Social networking used to be so simple, a forum to say or discuss what’s on your mind and meet others who are on the same page. social networkingHowever as more people get on the bandwagon — students, moms, bosses, clients, recruiters, HR departments — the rules are changing and like most rules you ignore them at your peril.

Should you Super Poke a colleague on Facebook or write a blow-by-blow account of Friday night’s pub crawl on their wall? What’s the right way to respond to unkind comments on your blog? Do virtual cards for birthdays and other personal events count or do you have suck up and make a trip the card store and — gasp! — the post office for the occasion?

Even Debretts, Great Britain’s venerable “authority on all matters etiquette, taste and achievement,” has weighed in on etiquette for the social media generation:

  1. You don’t have to make friends with people you don’t know. Think before you poke.
  2. Wait 24 hours before accepting or removing someone as a friend. The delay will help you gather your thoughts.
  3. Birthdays, engagements and weddings are not “virtual” events. Always send cards or phone friends when there is an important event.
  4. Think before posting a friend’s photo what you would feel like if it was you.
  5. Think carefully about your profile picture. Would you want it to be appearing in your local newspaper?

Blogher.com’s recent post on social media manners polled their readers and came up with more:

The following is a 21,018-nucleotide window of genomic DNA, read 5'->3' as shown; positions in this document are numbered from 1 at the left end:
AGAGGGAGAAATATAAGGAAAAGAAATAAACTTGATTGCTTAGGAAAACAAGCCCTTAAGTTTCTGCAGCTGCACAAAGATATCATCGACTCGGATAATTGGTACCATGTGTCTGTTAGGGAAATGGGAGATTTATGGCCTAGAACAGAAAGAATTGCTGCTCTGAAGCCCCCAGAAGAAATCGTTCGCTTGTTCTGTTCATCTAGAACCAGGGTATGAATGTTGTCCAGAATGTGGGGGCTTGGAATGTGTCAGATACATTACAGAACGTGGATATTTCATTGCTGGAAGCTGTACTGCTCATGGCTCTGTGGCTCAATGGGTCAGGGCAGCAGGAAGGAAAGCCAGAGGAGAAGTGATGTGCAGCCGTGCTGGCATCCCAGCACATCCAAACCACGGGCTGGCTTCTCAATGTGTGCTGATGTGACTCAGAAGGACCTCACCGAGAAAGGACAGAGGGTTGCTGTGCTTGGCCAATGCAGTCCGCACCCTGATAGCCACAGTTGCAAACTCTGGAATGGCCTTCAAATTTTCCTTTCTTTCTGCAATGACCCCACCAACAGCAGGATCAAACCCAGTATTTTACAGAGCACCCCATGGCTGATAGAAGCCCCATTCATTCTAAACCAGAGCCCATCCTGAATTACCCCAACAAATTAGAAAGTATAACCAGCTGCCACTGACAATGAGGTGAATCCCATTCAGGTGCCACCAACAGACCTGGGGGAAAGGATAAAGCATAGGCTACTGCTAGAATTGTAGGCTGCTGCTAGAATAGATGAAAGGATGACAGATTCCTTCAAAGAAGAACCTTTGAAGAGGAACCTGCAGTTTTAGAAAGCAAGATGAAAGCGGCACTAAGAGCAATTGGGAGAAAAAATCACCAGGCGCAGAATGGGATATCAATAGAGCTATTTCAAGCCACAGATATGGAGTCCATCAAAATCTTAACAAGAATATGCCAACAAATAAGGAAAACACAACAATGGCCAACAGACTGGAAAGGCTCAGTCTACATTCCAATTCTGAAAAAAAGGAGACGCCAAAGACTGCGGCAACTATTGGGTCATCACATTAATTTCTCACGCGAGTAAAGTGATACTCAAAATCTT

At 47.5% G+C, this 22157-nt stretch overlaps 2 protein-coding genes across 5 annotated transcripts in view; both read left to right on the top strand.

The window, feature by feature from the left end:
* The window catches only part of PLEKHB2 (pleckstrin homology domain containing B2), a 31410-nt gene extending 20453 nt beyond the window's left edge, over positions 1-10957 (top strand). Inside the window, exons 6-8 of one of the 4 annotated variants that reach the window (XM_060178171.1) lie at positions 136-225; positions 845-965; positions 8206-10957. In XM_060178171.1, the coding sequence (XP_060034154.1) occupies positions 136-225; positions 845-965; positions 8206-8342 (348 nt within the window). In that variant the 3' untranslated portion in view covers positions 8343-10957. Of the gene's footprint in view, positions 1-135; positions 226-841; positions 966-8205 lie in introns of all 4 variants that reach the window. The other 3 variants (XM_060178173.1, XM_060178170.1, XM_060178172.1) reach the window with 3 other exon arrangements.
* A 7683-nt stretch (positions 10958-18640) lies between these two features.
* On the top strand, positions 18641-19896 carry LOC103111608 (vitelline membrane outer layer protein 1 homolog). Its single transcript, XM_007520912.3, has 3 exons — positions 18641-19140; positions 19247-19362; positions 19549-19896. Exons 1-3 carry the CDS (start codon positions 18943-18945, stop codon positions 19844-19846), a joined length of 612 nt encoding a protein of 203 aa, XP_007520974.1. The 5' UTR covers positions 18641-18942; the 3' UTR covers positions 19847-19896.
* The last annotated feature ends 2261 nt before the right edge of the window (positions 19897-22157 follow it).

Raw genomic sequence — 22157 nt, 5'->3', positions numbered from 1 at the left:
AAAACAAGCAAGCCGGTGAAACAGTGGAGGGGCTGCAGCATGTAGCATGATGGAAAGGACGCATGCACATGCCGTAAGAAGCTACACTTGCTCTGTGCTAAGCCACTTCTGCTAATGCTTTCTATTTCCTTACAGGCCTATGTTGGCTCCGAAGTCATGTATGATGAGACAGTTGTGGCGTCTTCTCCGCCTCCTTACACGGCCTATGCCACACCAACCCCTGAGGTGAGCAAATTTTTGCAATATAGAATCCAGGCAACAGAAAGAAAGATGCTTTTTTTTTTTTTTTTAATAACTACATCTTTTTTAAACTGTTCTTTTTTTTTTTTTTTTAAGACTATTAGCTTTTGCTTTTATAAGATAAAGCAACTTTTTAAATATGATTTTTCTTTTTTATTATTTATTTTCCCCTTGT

1. Be Nice.
  2. Be open & honest.
  3. Be respectful of the writer and the community.
  4. Respect the relationship.
  5. Don’t rant -> always be respectful.
  6. Social media implies and requires civility.
  7. If you wouldn’t say it to someone in person, don’t say it online.
  8. Courtesy matters.
  9. Remember what your mama taught you: Don’t lie. Don’t cheat. Don’t bully. Play nicely together.

And LifeHack.com has posted a few tips too:

  1. Give attention if you want attention.
  2. Donโ€™t overwhelm your connections.
  3. Be as clear as possible.
  4. Keep private information private.
  5. Donโ€™t contribute to information overload.
  6. Avoid anonymity.

But they’re all seemingly common sense so what’s the big deal? Simple: the Web has a long memory and a lot of people seem to forget that.

So if you’re using a blog or Twitter or Facebook or MySpace or Mebo or countless other sites/services for social, professional or business networking — and who isn’t these days — paying attention to what you say/write/post and how you say or illustrate it can make or break your next deal, contract, job or relationship. Remember: the gig you save may be your own.